Posted on Tue, Mar. 14, 2006
Bond's son returns to Camp Lejeune from Iraq
Associated Press

WASHINGTON - For his 67th birthday, Sen. Kit Bond got the best present a parent could ask for: His son, a Marine first lieutenant, returned home safely after spending a year in Iraq.

"I'm very happy to have him back," the Missouri Republican said Tuesday of 25-year-old son Sam. "He's a lot more than a year older than he was when he went at 24," he said.

Sam Bond came back to the United States earlier this month and was reunited with his dad in Washington on Thursday before returning to Camp Lejeune, N.C. For his father, there was pride and a great sense of relief.

"His coming back and letting me buy him dinner was the best birthday present I could have," said Bond, who turned 67 on March 6.

The younger Bond served with a regimental combat team in Fallujah, gathering intelligence data and sharing reports with commanders in battlefield units.

While he was fortunate to avoid injury during his stint there, others close to him were not so lucky. In January, five Marines in his son's unit were killed in separate accidents. Another lieutenant working a different shift was hit by shrapnel from an improvised explosive device used by insurgents. He survived.

"Certainly, when they're in the combat zone, any parent who isn't concerned about him, doesn't pray for him every night, doesn't worry about him every day - I wouldn't understand it," Bond said.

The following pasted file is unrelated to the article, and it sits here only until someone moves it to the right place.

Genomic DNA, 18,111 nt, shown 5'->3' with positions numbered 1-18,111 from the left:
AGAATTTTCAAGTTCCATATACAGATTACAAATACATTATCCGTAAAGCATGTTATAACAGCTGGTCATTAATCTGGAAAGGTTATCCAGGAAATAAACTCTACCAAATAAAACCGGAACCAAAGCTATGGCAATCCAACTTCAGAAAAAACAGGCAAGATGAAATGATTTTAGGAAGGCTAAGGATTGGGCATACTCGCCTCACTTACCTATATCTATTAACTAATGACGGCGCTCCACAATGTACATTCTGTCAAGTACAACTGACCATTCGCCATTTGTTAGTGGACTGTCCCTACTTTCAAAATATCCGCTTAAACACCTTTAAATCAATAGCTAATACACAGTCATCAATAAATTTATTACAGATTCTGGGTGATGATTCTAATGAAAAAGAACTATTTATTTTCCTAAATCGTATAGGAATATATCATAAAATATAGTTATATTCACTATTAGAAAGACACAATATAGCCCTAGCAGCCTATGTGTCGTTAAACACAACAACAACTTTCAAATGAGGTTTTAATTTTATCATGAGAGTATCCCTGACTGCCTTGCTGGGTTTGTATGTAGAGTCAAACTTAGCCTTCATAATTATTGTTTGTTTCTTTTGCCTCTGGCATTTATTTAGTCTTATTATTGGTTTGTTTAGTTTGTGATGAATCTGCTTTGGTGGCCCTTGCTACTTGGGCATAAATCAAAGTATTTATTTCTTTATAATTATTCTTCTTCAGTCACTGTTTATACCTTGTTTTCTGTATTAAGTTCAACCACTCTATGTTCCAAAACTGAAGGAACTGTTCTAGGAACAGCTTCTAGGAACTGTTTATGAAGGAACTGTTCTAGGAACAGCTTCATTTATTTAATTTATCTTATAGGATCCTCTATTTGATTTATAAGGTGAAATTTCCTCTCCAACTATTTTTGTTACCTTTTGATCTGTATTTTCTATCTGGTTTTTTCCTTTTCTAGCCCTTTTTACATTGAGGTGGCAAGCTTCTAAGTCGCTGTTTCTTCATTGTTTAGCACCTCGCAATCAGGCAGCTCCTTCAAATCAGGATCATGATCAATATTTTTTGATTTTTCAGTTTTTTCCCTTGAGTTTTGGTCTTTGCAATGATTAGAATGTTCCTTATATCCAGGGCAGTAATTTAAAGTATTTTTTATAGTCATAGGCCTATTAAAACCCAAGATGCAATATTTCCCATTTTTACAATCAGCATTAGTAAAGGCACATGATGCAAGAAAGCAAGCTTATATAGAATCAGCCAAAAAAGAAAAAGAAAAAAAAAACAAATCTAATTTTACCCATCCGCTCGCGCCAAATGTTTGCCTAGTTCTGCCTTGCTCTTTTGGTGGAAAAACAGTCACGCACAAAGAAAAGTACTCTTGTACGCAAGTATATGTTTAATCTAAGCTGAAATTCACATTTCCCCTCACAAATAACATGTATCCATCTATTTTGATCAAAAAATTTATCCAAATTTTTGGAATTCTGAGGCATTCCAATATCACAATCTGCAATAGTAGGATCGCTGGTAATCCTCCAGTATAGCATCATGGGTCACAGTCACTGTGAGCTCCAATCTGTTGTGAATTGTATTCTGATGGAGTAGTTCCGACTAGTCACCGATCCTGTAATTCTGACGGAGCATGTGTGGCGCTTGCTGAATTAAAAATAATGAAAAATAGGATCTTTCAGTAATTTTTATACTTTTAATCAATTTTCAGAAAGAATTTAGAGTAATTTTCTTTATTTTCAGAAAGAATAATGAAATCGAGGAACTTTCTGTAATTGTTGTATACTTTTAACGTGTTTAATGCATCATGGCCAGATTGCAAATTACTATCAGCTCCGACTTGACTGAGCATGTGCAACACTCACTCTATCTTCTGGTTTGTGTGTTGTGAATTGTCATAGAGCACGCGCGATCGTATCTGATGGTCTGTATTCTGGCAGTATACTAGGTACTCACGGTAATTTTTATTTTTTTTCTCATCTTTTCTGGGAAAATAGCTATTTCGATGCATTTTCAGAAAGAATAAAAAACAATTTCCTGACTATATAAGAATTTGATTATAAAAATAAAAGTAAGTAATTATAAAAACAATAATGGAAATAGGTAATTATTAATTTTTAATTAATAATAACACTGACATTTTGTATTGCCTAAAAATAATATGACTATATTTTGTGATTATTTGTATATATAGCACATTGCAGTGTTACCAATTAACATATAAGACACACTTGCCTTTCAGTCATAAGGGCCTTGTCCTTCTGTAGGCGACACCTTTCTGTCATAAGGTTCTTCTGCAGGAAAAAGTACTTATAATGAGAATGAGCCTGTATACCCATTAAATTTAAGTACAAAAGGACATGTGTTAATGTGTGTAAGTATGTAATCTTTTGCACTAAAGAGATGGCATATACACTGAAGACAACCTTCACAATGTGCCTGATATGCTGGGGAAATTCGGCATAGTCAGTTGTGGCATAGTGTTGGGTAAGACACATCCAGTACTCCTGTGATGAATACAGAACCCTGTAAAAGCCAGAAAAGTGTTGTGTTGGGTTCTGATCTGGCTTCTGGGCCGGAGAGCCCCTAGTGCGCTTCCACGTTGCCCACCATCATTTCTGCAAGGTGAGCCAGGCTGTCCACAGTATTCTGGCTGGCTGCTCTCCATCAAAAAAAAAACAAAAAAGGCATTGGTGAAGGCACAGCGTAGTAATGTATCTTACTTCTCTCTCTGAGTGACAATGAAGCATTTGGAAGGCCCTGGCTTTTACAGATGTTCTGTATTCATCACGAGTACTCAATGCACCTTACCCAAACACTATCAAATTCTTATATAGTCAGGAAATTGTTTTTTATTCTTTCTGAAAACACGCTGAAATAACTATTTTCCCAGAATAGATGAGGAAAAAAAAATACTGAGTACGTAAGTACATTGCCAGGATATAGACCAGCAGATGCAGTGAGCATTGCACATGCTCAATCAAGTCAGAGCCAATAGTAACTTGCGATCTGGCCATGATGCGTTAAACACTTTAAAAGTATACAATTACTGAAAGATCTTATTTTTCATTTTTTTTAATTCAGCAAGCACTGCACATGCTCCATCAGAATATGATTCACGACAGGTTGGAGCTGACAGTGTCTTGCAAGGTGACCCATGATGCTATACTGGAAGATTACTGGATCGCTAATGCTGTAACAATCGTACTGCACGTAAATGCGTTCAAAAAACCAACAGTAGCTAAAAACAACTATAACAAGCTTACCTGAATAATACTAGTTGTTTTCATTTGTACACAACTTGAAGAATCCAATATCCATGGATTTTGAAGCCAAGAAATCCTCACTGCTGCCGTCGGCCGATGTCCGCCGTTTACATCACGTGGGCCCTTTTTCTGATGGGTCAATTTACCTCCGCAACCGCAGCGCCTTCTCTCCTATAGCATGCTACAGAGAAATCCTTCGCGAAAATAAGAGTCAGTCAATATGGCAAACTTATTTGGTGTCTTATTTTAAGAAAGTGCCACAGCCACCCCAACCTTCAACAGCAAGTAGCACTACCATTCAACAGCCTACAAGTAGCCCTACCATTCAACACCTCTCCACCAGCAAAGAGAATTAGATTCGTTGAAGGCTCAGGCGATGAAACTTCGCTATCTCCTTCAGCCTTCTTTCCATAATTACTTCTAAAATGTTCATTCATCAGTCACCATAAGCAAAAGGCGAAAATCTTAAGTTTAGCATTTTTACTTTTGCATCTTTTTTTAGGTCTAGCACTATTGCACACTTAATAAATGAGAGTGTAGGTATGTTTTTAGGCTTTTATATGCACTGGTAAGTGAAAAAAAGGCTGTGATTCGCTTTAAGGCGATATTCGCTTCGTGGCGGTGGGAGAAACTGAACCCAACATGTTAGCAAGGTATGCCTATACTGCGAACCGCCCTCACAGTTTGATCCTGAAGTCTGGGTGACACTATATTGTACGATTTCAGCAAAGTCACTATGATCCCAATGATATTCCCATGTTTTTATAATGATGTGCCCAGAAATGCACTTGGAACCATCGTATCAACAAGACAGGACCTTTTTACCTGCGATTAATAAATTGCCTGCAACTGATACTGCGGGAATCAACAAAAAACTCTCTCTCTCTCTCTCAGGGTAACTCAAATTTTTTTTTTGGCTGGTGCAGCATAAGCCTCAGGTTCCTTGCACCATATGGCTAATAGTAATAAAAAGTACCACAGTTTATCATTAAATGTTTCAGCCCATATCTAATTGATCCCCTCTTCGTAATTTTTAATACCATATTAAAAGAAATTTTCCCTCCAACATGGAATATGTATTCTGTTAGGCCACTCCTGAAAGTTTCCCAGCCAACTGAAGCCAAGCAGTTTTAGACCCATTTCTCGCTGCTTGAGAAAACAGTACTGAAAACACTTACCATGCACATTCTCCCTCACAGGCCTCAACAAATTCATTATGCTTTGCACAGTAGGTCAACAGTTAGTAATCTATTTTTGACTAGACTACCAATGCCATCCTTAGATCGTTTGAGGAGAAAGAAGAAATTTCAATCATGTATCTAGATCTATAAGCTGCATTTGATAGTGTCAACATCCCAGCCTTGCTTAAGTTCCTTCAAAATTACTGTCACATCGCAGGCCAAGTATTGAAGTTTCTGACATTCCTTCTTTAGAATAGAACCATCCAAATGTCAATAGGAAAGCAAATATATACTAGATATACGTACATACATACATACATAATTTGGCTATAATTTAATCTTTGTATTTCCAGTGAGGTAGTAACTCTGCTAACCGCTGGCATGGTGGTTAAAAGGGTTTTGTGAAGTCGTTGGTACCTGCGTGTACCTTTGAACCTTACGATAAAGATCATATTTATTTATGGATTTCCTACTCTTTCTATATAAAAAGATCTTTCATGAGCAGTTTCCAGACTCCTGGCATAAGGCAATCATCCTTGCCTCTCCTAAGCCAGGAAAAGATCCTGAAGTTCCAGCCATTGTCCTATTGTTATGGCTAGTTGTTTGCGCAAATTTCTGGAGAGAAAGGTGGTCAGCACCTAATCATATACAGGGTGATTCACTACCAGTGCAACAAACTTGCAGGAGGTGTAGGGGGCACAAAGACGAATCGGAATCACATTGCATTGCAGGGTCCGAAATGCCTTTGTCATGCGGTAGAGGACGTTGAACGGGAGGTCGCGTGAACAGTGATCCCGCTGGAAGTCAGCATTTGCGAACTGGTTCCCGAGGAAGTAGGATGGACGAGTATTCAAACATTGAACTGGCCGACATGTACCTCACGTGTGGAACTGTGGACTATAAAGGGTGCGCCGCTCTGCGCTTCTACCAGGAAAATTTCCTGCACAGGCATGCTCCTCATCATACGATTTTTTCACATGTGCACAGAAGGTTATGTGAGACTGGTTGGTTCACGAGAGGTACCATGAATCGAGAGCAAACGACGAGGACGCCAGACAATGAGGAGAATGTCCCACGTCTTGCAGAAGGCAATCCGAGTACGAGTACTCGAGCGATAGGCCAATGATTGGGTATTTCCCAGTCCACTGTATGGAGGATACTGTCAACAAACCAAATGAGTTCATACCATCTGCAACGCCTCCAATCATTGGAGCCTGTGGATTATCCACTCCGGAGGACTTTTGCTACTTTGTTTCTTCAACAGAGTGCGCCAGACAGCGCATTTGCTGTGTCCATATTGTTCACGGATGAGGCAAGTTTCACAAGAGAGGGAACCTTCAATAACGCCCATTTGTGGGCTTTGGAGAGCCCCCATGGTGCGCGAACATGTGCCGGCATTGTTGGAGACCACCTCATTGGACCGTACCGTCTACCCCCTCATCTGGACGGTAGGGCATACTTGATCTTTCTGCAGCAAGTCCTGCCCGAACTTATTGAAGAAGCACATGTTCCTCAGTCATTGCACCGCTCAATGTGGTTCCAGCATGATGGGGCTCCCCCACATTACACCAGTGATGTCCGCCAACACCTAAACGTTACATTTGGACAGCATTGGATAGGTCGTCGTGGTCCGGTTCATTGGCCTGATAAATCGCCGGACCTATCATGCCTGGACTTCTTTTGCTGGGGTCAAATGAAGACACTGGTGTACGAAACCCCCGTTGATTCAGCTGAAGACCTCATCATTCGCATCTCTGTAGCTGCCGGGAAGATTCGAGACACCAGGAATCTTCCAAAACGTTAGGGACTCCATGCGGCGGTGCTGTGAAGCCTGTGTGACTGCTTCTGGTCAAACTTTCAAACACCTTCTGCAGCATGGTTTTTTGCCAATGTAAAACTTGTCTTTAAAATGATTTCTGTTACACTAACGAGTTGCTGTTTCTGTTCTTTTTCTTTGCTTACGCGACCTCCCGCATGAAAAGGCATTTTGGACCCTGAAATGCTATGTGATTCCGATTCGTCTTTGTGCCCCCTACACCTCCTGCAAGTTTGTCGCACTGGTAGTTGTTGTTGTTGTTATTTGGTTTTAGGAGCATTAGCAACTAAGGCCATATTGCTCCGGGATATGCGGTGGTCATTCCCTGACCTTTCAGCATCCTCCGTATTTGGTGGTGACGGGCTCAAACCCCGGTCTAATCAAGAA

At least 2,310 U.S. military members have been killed since the beginning of the Iraq war three years ago, including 36 from Missouri, according to an Associated Press count.

Sam Bond was still a college student at Princeton University when his father voted in the Senate to authorize the war in Iraq. The senator, a member of the Senate Intelligence Committee, remains steadfast in his support for the war effort and said his son feels the same.

"I got from him and from the other Marines their absolute horror and opposition to an immediate pullout or setting a timetable for withdrawal," Kit Bond said.

"The only timetable that makes sense is when they get the Iraqi military and police trained so they can handle the insurgency," he said. "Then we can, as the president indicated, significantly draw down our troops."

Bond's son is now back at Camp Lejeune after catching up on his sleep and visiting with old friends. He's not sure where his son will be sent next, but Bond said his son wants to join a combat platoon or a scout sniper platoon after more training. That likely would mean deployment to another dangerous part of the world.

"My sense from watching Marines is that wherever it's hottest, that's where they go," Bond said. "I can't argue with him because we proudly send young men and women from Missouri off to the service academies knowing they are going to going be in harm's way."